CEO Obama’s Pep Talk

After weeks of bitter wrangling, intense negotiations and firefighting over the economic stimulus package, US President Barack Obama emerged on Tuesday to show that he has finally taken full control of the country he was elected to lead in November and is ready to take on the daunting challenges it faces on all fronts.

President Obama’s first address to the joint session of Congress on Tuesday saw the same self-assured, dignified leader at his eloquent best reminding the Americans why they had elected him to the White House. This was a pep talk to Team America by CEO Obama. His first major speech after the inauguration was a bold attempt to reassure the Americans and the world that he is in charge now and is determined to reinvent the United States by clearing the mind-boggling mess he inherited on January 20.

Most Americans and the rest of the world were keen to know how the new president proposed to put the US economy back on the track and how he would ensure the successful implementation of the $800 plus billion economic recovery package. However, the economy wasn’t the only issue on agenda. Yes, the economy is important. But there are other equally important issues that demand the US action, like America’s foreign engagement and of course the two wars in Afghanistan and Iraq. Insisting the economic crisis “will not determine the destiny of this nation,” the US leader laid out a bold, wide-ranging agenda for America.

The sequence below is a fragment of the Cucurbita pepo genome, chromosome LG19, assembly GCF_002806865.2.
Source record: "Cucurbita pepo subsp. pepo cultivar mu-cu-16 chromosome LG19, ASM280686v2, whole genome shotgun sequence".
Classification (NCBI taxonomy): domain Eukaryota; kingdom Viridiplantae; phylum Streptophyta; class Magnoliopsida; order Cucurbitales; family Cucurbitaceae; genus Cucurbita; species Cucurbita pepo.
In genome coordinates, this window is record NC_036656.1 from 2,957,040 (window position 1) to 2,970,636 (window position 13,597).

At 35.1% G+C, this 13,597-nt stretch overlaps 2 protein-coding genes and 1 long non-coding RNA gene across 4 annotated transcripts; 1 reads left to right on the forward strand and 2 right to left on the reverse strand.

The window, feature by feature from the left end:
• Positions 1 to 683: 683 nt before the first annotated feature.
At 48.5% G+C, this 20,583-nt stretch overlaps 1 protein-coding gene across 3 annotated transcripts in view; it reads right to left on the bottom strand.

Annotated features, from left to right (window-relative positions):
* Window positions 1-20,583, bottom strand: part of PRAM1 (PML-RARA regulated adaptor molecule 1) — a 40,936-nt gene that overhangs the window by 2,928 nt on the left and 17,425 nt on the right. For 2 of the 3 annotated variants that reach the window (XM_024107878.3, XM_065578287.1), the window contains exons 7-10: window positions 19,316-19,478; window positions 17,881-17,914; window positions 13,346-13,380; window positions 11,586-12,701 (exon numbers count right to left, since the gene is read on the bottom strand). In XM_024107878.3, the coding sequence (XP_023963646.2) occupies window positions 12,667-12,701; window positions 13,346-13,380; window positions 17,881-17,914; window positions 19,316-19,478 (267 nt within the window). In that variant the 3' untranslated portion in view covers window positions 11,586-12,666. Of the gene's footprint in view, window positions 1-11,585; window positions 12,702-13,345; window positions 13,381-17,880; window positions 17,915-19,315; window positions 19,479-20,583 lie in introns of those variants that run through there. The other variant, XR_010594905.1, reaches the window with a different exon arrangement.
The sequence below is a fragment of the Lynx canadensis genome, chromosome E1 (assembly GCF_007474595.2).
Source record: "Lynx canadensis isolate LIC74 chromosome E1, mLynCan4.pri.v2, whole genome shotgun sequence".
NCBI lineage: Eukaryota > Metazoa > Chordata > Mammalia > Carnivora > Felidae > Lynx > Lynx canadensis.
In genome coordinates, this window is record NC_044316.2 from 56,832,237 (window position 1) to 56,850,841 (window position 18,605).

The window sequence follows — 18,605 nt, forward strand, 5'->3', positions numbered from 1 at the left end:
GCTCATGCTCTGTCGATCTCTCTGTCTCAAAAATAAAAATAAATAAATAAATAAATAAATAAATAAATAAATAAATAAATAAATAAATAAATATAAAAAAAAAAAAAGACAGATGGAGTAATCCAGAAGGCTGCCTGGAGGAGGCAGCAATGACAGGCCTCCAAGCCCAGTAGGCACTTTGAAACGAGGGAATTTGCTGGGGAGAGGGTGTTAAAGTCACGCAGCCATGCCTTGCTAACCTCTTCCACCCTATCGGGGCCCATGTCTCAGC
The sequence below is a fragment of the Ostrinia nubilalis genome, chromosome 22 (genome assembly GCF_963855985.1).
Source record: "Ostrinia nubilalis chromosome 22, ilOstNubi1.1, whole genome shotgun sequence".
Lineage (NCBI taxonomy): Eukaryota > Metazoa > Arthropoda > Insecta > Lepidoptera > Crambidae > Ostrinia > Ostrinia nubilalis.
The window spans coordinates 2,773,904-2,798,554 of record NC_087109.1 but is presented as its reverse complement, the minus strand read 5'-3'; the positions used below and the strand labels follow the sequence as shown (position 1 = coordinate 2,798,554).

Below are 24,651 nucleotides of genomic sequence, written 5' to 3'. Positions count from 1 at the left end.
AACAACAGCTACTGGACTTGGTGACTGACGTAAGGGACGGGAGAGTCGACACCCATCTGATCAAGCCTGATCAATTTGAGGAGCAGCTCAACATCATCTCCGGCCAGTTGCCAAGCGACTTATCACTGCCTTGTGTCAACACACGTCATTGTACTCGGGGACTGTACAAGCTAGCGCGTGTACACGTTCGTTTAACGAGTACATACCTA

While acknowledging the dire nature of the recession and how it’s affecting the US, Obama refused to allow it to affect his sweeping governing agenda vowing to ensure transparency in government spending, reforms in banking sector, healthcare, alternative energy production and more. Addressing growing concerns about the possible misuse of stimulus package, he assured a national audience on holding financial institutions to account.

While this focus on the economy went down well with the domestic audience, it’s what Obama said about the US wars and cutting down on antiquated weapons programme that will be approached with greater interest.

The promise to cut pressure on the US forces by recruiting more troops and improve their wages and healthcare is fine. Scrapping decayed weapons and military programmes could save the US exchequer a great deal of money. Both the US and Russia continue to spend billions of dollars on most expensive weapons of mass destruction even though their so-called Cold War is over. This arms race will end if the sole superpower takes the initiative. Which is why Obama’s moves are welcome. Also welcome is his commitment to revealing the “true cost of wars in Iraq and Afghanistan” in the upcoming budget. This will help the Americans get a real idea of the price of former president George Bush’s delusions of grandeur. However, what the world, especially the Middle East, would have wanted Obama to unveil is an exit strategy in Iraq and Afghanistan. The US cannot resolve many of its issues without getting out of these two Muslim countries. It will also help a great deal in repairing the US image around the world.

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